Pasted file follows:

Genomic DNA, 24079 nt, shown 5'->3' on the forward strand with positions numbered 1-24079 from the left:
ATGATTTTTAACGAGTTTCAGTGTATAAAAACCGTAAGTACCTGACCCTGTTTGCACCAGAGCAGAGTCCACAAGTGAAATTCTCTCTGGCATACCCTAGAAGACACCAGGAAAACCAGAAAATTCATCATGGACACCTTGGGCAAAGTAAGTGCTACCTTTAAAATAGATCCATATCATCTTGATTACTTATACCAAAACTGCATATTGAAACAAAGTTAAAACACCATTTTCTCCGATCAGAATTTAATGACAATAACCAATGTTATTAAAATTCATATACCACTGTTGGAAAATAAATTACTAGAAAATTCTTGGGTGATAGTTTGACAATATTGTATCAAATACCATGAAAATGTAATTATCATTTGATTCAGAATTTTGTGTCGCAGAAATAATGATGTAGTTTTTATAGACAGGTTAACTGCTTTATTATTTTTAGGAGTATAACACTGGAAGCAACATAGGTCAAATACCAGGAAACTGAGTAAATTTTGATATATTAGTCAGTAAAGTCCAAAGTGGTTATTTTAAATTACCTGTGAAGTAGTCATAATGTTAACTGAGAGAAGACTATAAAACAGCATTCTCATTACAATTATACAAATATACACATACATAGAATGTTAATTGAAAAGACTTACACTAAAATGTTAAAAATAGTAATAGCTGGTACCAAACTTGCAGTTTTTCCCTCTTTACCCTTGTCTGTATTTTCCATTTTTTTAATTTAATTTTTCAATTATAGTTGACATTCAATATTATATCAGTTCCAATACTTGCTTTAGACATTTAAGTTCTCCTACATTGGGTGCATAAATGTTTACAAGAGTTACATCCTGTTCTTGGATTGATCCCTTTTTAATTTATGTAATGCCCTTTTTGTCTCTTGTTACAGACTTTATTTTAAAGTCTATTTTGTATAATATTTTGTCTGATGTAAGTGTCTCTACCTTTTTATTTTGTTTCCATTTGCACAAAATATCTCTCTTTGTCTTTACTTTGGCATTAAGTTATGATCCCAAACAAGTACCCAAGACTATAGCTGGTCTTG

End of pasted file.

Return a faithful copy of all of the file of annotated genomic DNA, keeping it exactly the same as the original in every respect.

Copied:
Genomic DNA, 24079 nt, shown 5'->3' on the forward strand with positions numbered 1-24079 from the left:
ATGATTTTTAACGAGTTTCAGTGTATAAAAACCGTAAGTACCTGACCCTGTTTGCACCAGAGCAGAGTCCACAAGTGAAATTCTCTCTGGCATACCCTAGAAGACACCAGGAAAACCAGAAAATTCATCATGGACACCTTGGGCAAAGTAAGTGCTACCTTTAAAATAGATCCATATCATCTTGATTACTTATACCAAAACTGCATATTGAAACAAAGTTAAAACACCATTTTCTCCGATCAGAATTTAATGACAATAACCAATGTTATTAAAATTCATATACCACTGTTGGAAAATAAATTACTAGAAAATTCTTGGGTGATAGTTTGACAATATTGTATCAAATACCATGAAAATGTAATTATCATTTGATTCAGAATTTTGTGTCGCAGAAATAATGATGTAGTTTTTATAGACAGGTTAACTGCTTTATTATTTTTAGGAGTATAACACTGGAAGCAACATAGGTCAAATACCAGGAAACTGAGTAAATTTTGATATATTAGTCAGTAAAGTCCAAAGTGGTTATTTTAAATTACCTGTGAAGTAGTCATAATGTTAACTGAGAGAAGACTATAAAACAGCATTCTCATTACAATTATACAAATATACACATACATAGAATGTTAATTGAAAAGACTTACACTAAAATGTTAAAAATAGTAATAGCTGGTACCAAACTTGCAGTTTTTCCCTCTTTACCCTTGTCTGTATTTTCCATTTTTTTAATTTAATTTTTCAATTATAGTTGACATTCAATATTATATCAGTTCCAATACTTGCTTTAGACATTTAAGTTCTCCTACATTGGGTGCATAAATGTTTACAAGAGTTACATCCTGTTCTTGGATTGATCCCTTTTTAATTTATGTAATGCCCTTTTTGTCTCTTGTTACAGACTTTATTTTAAAGTCTATTTTGTATAATATTTTGTCTGATGTAAGTGTCTCTACCTTTTTATTTTGTTTCCATTTGCACAAAATATCTCTCTTTGTCTTTACTTTGGCATTAAGTTATGATCCCAAACAAGTACCCAAGACTATAGCTGGTCTTG